From toilet seats. Through kissing. By holding hands?
These are all common misconceptions about how HIV is contracted and are exactly the kind of myths that HIV charity Body and Soul is seeking to dispel through its Life in my Shoes campaign, which features a free teaching resource that will be made available online at the end of this month.
“Young people living with HIV are the driving force behind Life in my Shoes,” says Emily Kerr-Muir, who helped to oversee the creation of Undefeated, a hard-hitting short film that forms the centrepiece of the resource.
“It was the young people themselves who initially identified the need to find a way to improve understanding and break down misinformation. They were involved at every level during the development of the campaign and the making of Undefeated – the script, the wardrobe, the references.”
More like something you would see on TV than in the classroom (think Top Boy or Misfits), Undefeated speaks in a language that students will understand. Based on true events, the film combines grit and humour to tell the story of Blessing, a teenage girl living in London with HIV.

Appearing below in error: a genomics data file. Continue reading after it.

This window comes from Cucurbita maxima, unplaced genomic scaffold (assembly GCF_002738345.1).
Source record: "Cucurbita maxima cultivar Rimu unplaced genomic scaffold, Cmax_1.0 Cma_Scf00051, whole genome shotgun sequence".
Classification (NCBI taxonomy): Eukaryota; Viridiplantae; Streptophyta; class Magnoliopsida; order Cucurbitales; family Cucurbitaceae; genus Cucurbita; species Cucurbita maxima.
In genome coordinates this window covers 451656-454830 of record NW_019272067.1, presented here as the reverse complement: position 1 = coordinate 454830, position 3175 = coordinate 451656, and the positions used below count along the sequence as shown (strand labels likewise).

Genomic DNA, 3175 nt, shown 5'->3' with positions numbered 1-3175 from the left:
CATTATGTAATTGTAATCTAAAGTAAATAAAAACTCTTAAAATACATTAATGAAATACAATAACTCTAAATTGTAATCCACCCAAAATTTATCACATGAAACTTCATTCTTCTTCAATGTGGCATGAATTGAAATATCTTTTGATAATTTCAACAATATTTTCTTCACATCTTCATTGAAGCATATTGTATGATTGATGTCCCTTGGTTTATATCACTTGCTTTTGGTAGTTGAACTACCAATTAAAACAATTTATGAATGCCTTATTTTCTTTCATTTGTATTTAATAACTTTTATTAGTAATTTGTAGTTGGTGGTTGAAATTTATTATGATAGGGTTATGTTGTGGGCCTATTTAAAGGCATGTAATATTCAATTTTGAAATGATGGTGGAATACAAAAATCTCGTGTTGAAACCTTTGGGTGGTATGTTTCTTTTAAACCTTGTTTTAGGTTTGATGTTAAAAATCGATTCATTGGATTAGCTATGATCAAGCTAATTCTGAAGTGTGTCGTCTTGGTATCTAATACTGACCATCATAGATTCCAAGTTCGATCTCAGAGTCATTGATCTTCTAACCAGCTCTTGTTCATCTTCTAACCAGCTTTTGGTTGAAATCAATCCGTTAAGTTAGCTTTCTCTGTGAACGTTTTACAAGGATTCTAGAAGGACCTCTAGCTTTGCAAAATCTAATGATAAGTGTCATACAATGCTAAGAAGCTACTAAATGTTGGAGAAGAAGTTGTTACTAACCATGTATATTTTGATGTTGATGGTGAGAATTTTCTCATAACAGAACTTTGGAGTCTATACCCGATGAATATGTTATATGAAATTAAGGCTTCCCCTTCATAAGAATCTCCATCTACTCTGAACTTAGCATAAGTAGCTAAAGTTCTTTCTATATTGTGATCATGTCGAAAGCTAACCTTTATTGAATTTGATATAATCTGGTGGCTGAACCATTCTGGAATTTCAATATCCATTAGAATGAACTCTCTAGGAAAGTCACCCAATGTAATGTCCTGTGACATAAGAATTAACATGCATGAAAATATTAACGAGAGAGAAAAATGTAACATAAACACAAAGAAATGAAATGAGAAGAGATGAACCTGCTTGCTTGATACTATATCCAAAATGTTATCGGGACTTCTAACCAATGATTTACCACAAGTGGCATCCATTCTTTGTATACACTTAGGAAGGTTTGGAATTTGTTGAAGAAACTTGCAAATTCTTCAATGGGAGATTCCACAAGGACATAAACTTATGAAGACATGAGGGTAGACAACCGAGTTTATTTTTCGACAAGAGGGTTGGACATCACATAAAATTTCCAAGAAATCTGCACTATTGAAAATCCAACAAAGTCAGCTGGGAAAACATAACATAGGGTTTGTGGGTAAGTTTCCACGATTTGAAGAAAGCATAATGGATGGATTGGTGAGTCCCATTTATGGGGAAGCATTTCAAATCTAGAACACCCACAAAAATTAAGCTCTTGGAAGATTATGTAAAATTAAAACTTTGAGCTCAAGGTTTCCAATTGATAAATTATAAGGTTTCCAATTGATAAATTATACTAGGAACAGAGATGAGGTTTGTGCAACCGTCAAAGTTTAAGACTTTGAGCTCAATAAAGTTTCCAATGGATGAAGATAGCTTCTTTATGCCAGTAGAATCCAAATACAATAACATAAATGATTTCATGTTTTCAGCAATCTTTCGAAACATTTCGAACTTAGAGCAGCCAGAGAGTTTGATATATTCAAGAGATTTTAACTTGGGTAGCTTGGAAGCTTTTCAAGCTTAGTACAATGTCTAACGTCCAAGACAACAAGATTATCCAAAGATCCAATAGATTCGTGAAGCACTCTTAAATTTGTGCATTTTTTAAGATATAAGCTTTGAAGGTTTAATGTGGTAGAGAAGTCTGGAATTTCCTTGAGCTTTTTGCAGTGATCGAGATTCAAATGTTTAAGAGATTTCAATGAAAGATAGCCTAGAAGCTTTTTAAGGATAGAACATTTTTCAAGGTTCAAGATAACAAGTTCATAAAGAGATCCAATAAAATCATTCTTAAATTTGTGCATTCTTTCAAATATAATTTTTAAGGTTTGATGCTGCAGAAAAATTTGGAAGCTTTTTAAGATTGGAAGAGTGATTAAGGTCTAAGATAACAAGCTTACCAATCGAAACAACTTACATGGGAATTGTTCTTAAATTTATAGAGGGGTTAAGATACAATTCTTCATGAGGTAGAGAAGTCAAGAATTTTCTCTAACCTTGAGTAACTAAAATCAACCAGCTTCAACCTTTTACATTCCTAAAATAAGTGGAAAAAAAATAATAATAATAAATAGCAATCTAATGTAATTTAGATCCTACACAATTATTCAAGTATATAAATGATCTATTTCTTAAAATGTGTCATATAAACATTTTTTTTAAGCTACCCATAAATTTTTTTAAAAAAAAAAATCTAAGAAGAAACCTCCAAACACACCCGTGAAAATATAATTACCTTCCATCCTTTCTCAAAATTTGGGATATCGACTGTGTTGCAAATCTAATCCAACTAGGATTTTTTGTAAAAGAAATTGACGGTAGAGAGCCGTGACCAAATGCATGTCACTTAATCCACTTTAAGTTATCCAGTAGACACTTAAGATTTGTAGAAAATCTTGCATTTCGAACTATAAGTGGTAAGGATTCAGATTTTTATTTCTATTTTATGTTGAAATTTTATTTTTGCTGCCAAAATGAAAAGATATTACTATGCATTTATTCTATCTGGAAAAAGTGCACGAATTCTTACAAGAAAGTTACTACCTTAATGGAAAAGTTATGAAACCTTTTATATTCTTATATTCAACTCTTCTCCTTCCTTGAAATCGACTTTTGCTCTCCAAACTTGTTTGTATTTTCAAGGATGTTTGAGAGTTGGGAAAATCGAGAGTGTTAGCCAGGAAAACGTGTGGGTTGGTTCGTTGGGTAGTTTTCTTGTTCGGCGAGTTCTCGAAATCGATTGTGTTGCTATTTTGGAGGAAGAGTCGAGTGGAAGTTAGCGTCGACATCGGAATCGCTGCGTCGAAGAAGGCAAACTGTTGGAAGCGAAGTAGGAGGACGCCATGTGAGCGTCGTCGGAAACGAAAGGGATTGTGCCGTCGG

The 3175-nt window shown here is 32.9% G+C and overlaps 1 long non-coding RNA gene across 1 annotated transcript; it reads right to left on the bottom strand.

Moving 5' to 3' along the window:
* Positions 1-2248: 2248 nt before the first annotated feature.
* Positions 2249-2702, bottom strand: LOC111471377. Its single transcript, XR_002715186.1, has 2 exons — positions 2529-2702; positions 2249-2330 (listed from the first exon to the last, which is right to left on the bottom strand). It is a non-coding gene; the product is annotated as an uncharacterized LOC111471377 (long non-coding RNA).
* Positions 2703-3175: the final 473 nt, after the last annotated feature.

“Students have fully related to the resource and its characters,” says Naomi Richards, head of citizenship and PSHE co-ordinator at Preston Manor School in Brent, where the resource was piloted. “Pupil engagement with this has been very positive.”
As well as providing the “science bit” – the facts of transmission, treatment and prognosis – the campaign and resource aims to foster empathy and tolerance by encouraging students to think about how they treat others.
“We hope that we have made a resource and a film that respects rather than patronises its audience,” says Kerr-Muir. “We are challenging young people by treating them as young adults.”
The Life in my Shoes resource will be available to download for free from the Life in my Shoes website when it goes live at the end of February.